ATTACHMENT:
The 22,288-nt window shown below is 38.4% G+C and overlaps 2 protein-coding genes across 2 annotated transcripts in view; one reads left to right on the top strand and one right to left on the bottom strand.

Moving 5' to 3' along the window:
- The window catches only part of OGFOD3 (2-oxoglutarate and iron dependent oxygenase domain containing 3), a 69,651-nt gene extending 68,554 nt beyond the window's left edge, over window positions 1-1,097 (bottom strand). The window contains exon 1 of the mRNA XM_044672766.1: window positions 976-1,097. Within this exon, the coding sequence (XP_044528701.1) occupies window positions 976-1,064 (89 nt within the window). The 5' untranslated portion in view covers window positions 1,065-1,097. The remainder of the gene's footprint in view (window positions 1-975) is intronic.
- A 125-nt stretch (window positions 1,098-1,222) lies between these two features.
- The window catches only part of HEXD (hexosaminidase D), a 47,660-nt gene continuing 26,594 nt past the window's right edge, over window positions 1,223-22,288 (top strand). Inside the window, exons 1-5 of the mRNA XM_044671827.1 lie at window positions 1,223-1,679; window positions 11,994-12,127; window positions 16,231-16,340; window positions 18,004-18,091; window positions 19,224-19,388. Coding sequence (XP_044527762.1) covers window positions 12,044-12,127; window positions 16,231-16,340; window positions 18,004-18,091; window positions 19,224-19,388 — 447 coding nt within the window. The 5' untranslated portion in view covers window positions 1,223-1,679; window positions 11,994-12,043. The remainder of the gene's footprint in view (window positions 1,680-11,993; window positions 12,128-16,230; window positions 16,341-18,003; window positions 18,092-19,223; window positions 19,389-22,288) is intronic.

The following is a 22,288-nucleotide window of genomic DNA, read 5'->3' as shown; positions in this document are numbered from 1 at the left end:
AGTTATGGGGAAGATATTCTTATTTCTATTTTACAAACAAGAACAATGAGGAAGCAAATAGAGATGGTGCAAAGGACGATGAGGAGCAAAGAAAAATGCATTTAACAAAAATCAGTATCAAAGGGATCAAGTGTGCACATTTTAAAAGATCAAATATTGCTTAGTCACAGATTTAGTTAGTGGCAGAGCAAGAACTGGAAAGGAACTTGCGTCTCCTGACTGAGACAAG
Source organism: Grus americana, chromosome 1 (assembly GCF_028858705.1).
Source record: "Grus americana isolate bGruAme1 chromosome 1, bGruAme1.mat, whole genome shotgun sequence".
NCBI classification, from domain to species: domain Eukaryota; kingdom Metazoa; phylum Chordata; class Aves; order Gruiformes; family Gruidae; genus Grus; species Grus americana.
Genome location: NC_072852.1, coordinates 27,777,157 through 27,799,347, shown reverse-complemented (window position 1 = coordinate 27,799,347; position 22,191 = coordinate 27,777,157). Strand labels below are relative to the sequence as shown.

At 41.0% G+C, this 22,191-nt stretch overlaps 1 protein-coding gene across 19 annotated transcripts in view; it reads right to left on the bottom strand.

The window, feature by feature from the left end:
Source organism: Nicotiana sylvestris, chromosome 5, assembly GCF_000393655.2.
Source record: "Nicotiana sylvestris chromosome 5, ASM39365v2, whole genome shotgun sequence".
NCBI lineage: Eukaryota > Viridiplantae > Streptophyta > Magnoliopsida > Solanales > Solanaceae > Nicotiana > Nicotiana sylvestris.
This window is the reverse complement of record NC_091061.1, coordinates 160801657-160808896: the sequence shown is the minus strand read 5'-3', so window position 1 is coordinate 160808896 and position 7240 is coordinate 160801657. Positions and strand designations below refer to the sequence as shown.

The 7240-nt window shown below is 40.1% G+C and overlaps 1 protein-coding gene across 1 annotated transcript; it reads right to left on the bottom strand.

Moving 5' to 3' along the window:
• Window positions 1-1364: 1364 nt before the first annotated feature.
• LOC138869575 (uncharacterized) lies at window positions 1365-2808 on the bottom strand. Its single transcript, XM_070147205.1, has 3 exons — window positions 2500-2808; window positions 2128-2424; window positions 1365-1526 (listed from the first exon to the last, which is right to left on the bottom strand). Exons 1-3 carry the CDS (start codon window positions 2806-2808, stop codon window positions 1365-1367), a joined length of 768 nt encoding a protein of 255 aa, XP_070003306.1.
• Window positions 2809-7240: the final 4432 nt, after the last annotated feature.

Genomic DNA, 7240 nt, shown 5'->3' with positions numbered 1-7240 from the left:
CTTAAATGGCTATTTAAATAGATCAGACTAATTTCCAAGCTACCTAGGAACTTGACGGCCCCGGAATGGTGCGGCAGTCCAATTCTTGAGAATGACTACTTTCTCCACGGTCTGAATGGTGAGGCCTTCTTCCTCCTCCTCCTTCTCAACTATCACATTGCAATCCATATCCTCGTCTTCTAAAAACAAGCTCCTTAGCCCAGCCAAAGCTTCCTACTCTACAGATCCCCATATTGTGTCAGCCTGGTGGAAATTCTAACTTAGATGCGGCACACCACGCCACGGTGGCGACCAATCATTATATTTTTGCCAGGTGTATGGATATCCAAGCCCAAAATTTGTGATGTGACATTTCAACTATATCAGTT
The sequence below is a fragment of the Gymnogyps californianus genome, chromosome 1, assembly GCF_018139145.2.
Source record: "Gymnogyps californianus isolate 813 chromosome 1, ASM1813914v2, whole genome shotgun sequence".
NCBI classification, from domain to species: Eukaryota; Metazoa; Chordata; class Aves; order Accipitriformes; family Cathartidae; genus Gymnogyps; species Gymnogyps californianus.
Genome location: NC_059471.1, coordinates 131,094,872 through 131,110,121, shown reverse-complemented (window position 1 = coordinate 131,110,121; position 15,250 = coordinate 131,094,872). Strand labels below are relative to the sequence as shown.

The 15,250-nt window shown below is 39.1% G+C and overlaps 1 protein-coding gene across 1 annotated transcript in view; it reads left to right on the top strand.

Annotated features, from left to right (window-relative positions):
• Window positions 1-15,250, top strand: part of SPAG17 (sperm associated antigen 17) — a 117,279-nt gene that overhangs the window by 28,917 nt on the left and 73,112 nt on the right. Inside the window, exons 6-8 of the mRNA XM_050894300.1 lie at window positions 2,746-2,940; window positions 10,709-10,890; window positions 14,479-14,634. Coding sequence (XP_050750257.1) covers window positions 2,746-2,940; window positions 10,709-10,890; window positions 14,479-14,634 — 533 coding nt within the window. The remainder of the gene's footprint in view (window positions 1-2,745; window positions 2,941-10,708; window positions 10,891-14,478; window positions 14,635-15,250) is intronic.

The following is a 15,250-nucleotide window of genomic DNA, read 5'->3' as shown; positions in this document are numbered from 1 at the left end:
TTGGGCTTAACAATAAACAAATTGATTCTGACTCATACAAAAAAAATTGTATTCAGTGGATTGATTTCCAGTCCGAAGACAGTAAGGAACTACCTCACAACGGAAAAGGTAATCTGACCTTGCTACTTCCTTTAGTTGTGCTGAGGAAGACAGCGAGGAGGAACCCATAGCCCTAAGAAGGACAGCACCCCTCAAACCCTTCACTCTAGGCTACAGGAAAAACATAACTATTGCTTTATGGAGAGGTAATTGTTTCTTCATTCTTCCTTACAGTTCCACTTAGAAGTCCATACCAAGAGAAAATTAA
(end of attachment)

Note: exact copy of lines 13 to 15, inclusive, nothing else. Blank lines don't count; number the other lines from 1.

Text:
The window, feature by feature from the left end:
Source organism: Nicotiana sylvestris, chromosome 5, assembly GCF_000393655.2.
Source record: "Nicotiana sylvestris chromosome 5, ASM39365v2, whole genome shotgun sequence".